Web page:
The acute phase of the conflict, caused with Georgian attack on the South Ossetian capital Tskhinvali, has passed. It is just impossible to forget about the terrible scenes: night missile launching at a peaceful city, barbaric destruction of the whole blocks, deaths of people driven into basements, demolition of the ancient monuments and the tombs of ancestors.
Russia did not want that aggravation. Russian leadership has sufficiently stable position inside the country and it did not need “a small victorious war”. Russia was involved in this crisis as a result of Saakashvili’s adventure who would not have dared for it without outside help. Russia could not have stayed inactive, and so a response followed and the aggression was stopped.
The decision by President Dmitry Medvedev about termination of military operations is a right and responsible step. The Russian President has been acting cool, confidently and firmly. In case someone had been calculating on confusion in Moscow, that calculating failed.
Another reckoning is getting more obvious now. That’s related to the wish to shift the blame onto Russia for worsening the situation in the region and in the world, with any outcome. The western media, especially American ones, have been carrying out a real propagandist attack against Russia. The coverage of the crisis, especially at first days, bore no trace of objectivity. The Western public was not given the full information and objective facts.
With Tskhinvali lying in smoky ruins, with thousands of people escaping from the city where the Russian troops had not entered yet, Russia was already accused of aggression, with the reprinted formulations by the Georgian leader, who had gone too far and had lied too much.
Whether the West was aware of Saakashvili’s plans is a serious and unclear question. Anyway, the programs of training the Georgian troops and the mass deliveries of weapons did not promote peace; instead, all that instigated to war.
In case this military adventure has been a surprise for the patrons of the Georgian leader, that would be bad too, as it would mean the tail wagging the dog. There have been a lot of compliments said at the Saakashvili’s address. He was called “ally”, “democrat”, and was praised for his help in Iraq etc. And now everyone, us, Europeans and - which is the worst – the peaceful civilians have to deal with consequences of the actions by the “best friend of the US”.
Before making judgments about Caucasian matters and before claiming for having influence there, one must get a true idea about this most complicated region. Ossetians live in Russia and in Georgia as well. The entire region is featured with ethnically striped pattern of habitation. All the talk like “this is our land”, “we free our land” must be dismissed. It’s just people living on the land, and must care about them.
The issues of the Caucasian region cannot be settled with force. Every time it was tried to be done so, a backflash was triggered. A legally binding agreement of non-use of force is needed. Saakashvili has repeatedly refused signing it, and it’s clear now why he did so. In case the West were able to help coming at such an agreement, that would be one of good works. And in case the West chose the opposite way of condemning Russia and rearming Georgia (this is what the American officials are already talking about), then a new aggravation would be inevitable, which would lead to even worse outcomes.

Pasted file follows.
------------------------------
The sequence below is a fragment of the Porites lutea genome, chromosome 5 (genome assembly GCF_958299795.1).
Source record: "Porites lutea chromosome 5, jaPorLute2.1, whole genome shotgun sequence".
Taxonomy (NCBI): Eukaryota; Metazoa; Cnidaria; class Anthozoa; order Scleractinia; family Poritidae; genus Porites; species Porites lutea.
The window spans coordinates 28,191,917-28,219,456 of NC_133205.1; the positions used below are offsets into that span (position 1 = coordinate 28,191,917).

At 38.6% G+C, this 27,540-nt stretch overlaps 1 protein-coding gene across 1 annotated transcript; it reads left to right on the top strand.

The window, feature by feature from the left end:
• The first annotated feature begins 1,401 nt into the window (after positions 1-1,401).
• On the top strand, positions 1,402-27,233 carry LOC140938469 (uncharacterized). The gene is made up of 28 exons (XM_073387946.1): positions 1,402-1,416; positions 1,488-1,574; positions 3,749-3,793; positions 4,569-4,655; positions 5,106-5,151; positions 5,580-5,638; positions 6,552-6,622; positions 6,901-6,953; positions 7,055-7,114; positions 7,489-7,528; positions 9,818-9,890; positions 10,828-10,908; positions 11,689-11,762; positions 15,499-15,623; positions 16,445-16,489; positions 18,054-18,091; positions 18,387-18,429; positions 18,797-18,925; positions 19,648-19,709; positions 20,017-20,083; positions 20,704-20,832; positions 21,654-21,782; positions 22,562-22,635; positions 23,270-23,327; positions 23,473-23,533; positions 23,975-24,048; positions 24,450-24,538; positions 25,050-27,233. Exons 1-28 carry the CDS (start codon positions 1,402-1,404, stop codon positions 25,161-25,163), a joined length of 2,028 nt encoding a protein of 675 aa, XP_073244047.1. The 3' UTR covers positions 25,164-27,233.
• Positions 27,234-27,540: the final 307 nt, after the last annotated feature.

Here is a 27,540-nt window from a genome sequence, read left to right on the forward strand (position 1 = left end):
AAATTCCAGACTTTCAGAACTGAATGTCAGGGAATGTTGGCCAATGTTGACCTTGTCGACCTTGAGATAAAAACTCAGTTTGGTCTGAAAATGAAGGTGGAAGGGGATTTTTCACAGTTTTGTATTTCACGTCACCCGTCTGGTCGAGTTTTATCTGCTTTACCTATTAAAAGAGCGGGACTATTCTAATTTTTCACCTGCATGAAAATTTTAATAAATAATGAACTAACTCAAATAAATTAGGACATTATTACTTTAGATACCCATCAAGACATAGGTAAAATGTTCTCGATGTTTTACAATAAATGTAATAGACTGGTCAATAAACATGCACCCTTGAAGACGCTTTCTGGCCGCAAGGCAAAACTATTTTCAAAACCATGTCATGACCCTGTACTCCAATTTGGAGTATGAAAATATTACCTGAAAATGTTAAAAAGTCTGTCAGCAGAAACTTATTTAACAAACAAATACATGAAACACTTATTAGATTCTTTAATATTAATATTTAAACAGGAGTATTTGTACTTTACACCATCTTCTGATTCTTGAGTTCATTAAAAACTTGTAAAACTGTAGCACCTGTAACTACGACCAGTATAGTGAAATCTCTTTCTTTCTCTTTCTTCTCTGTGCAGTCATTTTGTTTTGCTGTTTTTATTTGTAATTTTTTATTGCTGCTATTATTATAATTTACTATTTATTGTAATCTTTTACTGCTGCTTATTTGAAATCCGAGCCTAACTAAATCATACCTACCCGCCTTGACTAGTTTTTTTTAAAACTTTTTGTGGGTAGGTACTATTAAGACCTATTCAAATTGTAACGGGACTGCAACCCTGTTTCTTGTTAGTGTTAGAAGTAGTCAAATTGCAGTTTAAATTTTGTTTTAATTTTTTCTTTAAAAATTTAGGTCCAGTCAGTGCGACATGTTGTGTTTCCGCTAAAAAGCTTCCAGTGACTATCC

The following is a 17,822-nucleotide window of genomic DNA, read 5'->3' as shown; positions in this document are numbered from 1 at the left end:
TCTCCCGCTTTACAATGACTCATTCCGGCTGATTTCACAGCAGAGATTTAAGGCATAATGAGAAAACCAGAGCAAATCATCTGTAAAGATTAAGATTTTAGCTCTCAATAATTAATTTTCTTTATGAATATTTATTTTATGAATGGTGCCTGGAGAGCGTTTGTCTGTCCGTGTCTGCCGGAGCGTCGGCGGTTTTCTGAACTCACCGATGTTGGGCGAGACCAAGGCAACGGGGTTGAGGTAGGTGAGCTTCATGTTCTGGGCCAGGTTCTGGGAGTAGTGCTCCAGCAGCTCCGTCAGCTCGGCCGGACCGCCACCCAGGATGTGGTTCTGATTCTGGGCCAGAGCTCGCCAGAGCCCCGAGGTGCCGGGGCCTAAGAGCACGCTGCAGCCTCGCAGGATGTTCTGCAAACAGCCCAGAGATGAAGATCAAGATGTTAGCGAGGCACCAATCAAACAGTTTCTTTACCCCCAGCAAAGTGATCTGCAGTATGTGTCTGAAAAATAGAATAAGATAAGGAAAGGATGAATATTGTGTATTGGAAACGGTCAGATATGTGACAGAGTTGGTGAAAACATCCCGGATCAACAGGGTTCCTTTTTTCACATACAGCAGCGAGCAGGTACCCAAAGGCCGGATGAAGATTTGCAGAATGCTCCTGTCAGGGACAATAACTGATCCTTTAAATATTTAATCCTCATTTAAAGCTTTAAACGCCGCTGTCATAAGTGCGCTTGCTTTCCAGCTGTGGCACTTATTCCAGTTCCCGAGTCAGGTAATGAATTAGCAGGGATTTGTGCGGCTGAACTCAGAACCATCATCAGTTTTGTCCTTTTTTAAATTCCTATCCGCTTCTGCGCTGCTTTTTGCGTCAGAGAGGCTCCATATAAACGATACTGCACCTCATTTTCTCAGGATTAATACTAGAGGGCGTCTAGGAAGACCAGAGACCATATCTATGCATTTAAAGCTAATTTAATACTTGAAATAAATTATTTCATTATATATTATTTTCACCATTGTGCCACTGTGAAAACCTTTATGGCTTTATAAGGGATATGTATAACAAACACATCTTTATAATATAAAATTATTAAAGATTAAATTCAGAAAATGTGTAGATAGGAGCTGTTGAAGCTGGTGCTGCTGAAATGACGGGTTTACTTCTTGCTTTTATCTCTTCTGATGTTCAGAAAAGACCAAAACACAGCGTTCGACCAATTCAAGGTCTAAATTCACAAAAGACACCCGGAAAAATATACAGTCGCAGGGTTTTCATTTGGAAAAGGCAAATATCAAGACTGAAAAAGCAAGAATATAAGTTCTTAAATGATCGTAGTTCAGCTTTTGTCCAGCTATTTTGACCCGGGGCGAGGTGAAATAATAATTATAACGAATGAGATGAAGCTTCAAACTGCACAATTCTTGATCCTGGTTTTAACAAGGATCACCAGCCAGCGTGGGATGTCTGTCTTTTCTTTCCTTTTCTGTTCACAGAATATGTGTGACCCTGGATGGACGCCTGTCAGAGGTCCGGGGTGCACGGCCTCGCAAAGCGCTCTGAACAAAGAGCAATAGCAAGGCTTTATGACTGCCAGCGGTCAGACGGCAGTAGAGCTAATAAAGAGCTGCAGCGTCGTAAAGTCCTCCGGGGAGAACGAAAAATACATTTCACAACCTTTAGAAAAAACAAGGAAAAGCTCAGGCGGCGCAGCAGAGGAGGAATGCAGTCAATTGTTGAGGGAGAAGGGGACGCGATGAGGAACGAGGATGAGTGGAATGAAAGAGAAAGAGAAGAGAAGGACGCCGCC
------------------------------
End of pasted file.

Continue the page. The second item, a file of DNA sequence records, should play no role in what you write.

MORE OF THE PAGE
In recent days, the US State Secretary Condoleezza Rice and President Bush have been intimidating Russia with isolation, while American politicians are saying about excluding our country from G8 and about liquidation of the Russia-NATO Council, also threatening not to accept Russia in the WTO. That’s all empty threat. Even without that Russia is asking herself: why do we need those mechanisms when we are inconsiderate? Is it just to be able to sit at a well laid table at which Russia is being given a lecture?
Indeed, all the recent years Russia has been presented with the ‘faits accomplis’: Kosovo, withdrawal from anti-missile defense treaty, deployment of anti-missile facilities in the neighboring countries, constant expansion of NATO to the east and so forth. All that has been done against the background of nice discourse about partnership. That’s nothing but a cover! Who would accept that?
Now there are appeals in the US for “revisiting” relations with Russia. To my reckon, if we are talking about that, then it’s the manner of talking to Russia that is to be reconsidered, the manner of talking arrogantly, without her position and interests being taken into account. Our countries are able to work out the serious agenda of true cooperation in deeds, not in words. It seems to me that many Americans and many Russians realize that. So the matter depends on politicians.
A two-party panel, dedicated to Russia-US relations, has been formed recently, being chaired by the former senator Garry Hart and the senator Chuck Hegel. The panel is manned with serious people and judging from its published mandate those people do understand what Russia is and how important it is to build up constructive relations with her.
The panel has stated it would work out recommendations for promotion of American national interests in relations with Russia. When caring only about it, then nothing good might come out of it. But in case the mutual interests are taken into consideration along with the interests of common security, in case we add a necessary portion of sobriety and realism, then it could be possible to open the way to restoring the trust and to serious cooperative working.